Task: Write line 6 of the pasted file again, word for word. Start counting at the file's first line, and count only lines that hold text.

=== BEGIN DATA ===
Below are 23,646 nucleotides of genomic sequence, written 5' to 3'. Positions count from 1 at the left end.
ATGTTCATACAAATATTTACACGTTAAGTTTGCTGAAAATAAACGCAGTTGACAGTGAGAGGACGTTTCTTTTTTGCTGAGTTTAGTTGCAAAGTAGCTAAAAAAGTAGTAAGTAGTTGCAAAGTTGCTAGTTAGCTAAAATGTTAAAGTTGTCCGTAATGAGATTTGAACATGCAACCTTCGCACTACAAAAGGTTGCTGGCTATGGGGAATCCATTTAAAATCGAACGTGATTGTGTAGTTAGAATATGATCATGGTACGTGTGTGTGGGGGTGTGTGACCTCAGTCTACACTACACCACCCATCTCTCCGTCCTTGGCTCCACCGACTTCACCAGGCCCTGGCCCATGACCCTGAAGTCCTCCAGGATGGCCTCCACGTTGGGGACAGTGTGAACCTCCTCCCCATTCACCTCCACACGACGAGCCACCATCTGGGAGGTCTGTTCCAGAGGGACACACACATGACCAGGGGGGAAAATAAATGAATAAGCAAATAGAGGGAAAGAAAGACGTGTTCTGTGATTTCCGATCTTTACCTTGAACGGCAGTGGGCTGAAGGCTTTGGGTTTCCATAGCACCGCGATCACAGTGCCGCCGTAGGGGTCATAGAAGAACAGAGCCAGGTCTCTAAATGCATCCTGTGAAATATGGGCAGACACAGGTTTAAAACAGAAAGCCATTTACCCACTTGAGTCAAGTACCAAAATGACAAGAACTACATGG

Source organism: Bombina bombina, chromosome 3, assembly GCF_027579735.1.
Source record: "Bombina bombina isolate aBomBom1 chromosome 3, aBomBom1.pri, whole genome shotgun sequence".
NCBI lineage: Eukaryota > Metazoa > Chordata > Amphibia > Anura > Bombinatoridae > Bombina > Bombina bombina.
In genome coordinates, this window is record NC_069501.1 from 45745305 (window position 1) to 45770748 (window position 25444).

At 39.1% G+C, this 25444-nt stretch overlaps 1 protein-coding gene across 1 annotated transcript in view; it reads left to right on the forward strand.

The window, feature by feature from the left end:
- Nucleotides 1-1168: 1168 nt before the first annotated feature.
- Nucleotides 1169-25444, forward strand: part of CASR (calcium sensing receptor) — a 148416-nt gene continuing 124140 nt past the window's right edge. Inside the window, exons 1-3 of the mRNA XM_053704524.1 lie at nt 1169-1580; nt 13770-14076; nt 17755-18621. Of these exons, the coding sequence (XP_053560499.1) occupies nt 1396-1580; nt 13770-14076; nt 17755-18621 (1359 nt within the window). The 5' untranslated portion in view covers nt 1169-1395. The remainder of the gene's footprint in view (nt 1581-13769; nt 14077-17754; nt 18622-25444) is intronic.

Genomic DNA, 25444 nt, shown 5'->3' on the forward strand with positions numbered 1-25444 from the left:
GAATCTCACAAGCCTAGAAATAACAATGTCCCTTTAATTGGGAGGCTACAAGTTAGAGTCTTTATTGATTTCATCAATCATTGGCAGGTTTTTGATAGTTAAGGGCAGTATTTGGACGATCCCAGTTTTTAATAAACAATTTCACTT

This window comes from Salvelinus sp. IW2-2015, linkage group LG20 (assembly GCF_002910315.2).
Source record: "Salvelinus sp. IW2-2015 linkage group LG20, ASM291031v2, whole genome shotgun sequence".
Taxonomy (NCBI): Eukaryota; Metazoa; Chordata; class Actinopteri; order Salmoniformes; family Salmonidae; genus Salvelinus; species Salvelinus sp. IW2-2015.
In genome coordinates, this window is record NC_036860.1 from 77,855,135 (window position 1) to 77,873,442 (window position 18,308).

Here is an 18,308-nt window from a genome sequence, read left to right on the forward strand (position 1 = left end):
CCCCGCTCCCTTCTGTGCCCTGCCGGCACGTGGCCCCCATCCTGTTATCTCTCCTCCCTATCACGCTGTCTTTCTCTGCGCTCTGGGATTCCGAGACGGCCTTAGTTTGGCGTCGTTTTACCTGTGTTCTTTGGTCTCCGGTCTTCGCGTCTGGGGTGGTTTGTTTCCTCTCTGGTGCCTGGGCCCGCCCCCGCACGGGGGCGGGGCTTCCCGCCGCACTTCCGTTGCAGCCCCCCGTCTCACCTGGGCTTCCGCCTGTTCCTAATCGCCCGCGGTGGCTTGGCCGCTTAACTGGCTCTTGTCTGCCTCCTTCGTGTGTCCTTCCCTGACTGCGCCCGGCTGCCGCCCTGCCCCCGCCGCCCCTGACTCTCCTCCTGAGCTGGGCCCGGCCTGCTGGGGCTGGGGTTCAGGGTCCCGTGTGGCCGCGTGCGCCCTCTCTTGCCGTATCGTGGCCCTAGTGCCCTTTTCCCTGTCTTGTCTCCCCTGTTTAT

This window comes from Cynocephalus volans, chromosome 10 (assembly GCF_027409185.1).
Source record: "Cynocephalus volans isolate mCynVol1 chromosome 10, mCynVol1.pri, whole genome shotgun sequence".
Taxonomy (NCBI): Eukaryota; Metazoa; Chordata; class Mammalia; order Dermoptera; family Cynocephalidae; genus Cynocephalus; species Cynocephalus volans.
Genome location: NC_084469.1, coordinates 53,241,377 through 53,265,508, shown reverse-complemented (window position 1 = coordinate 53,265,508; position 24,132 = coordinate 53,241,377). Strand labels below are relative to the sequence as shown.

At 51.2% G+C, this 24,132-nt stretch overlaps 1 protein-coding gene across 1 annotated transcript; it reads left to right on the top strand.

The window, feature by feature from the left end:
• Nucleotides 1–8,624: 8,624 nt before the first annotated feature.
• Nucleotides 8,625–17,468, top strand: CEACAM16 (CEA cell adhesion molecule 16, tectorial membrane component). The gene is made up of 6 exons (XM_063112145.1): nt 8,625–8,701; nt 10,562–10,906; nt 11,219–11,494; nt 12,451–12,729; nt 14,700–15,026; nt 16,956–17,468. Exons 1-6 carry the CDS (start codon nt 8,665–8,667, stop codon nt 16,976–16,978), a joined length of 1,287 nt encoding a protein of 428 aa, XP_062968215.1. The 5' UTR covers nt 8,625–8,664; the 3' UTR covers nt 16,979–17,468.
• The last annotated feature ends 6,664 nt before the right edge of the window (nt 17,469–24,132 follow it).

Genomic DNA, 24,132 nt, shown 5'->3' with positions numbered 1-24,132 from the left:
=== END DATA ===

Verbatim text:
In genome coordinates, this window is record NC_069501.1 from 45745305 (window position 1) to 45770748 (window position 25444).